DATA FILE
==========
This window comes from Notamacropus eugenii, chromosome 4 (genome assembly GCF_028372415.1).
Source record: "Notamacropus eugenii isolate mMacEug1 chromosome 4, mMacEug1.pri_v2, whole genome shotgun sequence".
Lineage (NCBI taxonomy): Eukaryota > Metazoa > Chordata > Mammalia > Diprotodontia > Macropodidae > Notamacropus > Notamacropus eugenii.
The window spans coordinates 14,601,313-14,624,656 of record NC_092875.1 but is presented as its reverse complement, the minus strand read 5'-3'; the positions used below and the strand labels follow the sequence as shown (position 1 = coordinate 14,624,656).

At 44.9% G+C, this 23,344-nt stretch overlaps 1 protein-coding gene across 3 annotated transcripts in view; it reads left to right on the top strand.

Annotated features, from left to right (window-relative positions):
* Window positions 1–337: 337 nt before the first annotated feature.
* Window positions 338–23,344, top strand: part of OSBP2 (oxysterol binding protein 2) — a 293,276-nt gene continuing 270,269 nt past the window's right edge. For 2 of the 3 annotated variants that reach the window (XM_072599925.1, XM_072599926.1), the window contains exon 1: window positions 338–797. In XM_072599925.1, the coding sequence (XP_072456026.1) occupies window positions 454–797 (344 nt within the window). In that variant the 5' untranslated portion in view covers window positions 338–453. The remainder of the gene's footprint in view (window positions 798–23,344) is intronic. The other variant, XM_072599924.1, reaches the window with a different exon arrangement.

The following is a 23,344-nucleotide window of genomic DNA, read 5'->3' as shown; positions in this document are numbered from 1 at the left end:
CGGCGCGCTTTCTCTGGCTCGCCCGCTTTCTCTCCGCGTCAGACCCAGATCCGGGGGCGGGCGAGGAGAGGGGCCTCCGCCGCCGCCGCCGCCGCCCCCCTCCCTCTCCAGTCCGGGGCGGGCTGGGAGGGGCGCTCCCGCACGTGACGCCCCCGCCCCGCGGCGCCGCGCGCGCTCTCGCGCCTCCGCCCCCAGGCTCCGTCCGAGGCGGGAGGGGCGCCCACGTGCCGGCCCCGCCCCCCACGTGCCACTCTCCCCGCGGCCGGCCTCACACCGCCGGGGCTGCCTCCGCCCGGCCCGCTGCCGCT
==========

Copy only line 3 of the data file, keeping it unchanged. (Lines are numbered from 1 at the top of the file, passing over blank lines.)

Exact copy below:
Lineage (NCBI taxonomy): Eukaryota > Metazoa > Chordata > Mammalia > Diprotodontia > Macropodidae > Notamacropus > Notamacropus eugenii.